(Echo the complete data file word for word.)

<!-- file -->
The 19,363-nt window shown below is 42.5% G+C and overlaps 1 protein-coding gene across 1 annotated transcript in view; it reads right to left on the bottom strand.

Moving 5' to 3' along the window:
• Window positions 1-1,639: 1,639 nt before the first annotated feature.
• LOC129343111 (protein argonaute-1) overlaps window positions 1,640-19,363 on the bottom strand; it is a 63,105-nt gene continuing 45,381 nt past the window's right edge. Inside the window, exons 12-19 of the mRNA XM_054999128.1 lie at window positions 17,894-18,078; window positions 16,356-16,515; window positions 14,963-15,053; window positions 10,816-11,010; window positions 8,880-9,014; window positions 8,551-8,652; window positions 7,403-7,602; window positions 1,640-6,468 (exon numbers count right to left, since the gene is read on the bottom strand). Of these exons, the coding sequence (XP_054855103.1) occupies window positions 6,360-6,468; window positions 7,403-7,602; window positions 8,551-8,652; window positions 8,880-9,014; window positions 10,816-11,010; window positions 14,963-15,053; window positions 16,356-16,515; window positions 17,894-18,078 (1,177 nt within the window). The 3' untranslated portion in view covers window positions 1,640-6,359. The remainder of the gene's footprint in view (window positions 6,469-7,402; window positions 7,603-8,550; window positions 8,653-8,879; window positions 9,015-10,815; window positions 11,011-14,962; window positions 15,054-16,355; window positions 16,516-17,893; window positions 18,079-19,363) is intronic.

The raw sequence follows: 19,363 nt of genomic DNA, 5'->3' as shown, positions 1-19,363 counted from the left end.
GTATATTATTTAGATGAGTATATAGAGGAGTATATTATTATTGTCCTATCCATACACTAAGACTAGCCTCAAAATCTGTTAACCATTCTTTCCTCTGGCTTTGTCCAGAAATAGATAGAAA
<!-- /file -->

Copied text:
The 19,363-nt window shown below is 42.5% G+C and overlaps 1 protein-coding gene across 1 annotated transcript in view; it reads right to left on the bottom strand.

Moving 5' to 3' along the window:
• Window positions 1-1,639: 1,639 nt before the first annotated feature.
• LOC129343111 (protein argonaute-1) overlaps window positions 1,640-19,363 on the bottom strand; it is a 63,105-nt gene continuing 45,381 nt past the window's right edge. Inside the window, exons 12-19 of the mRNA XM_054999128.1 lie at window positions 17,894-18,078; window positions 16,356-16,515; window positions 14,963-15,053; window positions 10,816-11,010; window positions 8,880-9,014; window positions 8,551-8,652; window positions 7,403-7,602; window positions 1,640-6,468 (exon numbers count right to left, since the gene is read on the bottom strand). Of these exons, the coding sequence (XP_054855103.1) occupies window positions 6,360-6,468; window positions 7,403-7,602; window positions 8,551-8,652; window positions 8,880-9,014; window positions 10,816-11,010; window positions 14,963-15,053; window positions 16,356-16,515; window positions 17,894-18,078 (1,177 nt within the window). The 3' untranslated portion in view covers window positions 1,640-6,359. The remainder of the gene's footprint in view (window positions 6,469-7,402; window positions 7,603-8,550; window positions 8,653-8,879; window positions 9,015-10,815; window positions 11,011-14,962; window positions 15,054-16,355; window positions 16,516-17,893; window positions 18,079-19,363) is intronic.

The raw sequence follows: 19,363 nt of genomic DNA, 5'->3' as shown, positions 1-19,363 counted from the left end.
GTATATTATTTAGATGAGTATATAGAGGAGTATATTATTATTGTCCTATCCATACACTAAGACTAGCCTCAAAATCTGTTAACCATTCTTTCCTCTGGCTTTGTCCAGAAATAGATAGAAA